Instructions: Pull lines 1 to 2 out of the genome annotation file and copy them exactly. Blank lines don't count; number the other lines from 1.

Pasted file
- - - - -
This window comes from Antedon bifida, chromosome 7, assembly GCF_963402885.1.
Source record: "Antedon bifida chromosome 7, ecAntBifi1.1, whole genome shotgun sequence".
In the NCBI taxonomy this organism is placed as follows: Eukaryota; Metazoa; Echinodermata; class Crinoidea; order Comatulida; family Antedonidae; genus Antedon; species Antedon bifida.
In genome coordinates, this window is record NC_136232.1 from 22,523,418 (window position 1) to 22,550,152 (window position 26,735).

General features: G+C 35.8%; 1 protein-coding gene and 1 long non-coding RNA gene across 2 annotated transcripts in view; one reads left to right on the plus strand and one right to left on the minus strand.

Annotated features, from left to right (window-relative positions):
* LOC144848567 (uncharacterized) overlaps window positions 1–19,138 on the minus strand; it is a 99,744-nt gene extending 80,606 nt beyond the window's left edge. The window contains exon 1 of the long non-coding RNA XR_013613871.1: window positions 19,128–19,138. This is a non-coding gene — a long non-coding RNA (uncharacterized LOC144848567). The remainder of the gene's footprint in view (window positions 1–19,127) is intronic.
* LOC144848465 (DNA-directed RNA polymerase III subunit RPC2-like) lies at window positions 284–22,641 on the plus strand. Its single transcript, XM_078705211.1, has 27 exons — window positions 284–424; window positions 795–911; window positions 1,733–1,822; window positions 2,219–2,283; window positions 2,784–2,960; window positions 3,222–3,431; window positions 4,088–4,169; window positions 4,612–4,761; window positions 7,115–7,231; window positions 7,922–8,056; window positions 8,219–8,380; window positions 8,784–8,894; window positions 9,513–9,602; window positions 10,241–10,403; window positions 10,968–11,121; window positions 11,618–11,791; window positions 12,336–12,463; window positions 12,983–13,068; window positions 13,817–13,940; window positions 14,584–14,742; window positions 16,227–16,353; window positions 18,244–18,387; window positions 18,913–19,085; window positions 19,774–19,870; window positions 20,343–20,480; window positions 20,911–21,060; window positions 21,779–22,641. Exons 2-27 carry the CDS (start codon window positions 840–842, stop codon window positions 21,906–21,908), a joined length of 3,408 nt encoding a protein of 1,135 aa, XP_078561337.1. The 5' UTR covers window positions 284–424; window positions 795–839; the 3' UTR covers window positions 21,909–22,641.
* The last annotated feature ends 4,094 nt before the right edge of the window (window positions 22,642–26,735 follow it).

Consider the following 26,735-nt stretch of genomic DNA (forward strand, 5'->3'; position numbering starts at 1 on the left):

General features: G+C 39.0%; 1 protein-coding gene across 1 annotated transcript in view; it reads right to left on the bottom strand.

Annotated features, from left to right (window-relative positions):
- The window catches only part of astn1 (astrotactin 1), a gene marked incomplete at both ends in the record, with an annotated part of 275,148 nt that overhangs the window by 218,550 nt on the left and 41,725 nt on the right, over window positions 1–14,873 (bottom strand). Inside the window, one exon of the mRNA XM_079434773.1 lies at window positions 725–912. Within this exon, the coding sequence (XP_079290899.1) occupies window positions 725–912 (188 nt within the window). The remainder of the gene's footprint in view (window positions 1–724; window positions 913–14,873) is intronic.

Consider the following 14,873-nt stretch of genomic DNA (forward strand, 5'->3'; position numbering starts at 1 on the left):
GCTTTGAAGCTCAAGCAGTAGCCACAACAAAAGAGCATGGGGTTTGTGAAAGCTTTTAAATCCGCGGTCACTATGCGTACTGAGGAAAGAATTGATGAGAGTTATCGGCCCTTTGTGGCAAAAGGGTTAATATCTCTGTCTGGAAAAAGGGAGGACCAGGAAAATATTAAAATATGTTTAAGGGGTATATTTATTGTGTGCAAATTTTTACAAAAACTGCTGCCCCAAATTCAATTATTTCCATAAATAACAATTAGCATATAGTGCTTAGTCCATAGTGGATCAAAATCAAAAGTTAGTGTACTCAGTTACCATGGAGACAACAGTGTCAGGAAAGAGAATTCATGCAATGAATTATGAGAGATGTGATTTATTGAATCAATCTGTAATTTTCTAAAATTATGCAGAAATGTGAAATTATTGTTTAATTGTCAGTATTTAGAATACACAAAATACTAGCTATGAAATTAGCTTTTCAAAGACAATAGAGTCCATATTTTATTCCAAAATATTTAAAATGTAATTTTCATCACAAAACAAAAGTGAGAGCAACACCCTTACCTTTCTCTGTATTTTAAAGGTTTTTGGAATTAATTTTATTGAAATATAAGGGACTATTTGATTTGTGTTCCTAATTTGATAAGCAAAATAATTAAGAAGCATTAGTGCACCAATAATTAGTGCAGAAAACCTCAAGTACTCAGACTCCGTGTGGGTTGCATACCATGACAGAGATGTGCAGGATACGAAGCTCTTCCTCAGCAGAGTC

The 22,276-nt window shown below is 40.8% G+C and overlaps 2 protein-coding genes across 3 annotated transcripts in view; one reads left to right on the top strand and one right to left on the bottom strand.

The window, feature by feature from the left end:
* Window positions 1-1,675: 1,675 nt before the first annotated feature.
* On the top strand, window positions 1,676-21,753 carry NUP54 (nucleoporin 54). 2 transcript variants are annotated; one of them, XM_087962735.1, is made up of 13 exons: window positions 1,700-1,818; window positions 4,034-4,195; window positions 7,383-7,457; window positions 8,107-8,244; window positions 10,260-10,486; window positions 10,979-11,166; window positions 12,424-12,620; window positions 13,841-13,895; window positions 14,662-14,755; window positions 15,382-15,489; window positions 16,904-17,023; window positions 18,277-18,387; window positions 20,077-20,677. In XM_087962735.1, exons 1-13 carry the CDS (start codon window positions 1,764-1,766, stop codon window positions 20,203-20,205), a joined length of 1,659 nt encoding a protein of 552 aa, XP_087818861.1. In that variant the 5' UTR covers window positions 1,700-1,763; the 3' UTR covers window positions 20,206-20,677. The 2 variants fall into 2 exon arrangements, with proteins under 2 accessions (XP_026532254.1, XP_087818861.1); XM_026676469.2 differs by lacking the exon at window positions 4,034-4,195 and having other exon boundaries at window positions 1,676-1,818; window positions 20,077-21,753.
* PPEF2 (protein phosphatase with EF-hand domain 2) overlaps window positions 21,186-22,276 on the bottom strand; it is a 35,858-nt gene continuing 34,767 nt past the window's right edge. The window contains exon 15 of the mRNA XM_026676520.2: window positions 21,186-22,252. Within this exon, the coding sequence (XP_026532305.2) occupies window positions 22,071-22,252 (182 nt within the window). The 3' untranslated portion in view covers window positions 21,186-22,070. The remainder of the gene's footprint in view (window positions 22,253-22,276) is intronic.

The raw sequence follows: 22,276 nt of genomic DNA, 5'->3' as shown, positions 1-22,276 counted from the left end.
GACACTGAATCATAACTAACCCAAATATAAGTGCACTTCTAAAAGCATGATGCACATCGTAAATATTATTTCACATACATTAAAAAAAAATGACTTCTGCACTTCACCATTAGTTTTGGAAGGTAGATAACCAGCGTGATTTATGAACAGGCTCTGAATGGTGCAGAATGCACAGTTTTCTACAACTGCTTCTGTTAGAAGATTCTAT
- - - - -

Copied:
This window comes from Antedon bifida, chromosome 7, assembly GCF_963402885.1.
Source record: "Antedon bifida chromosome 7, ecAntBifi1.1, whole genome shotgun sequence".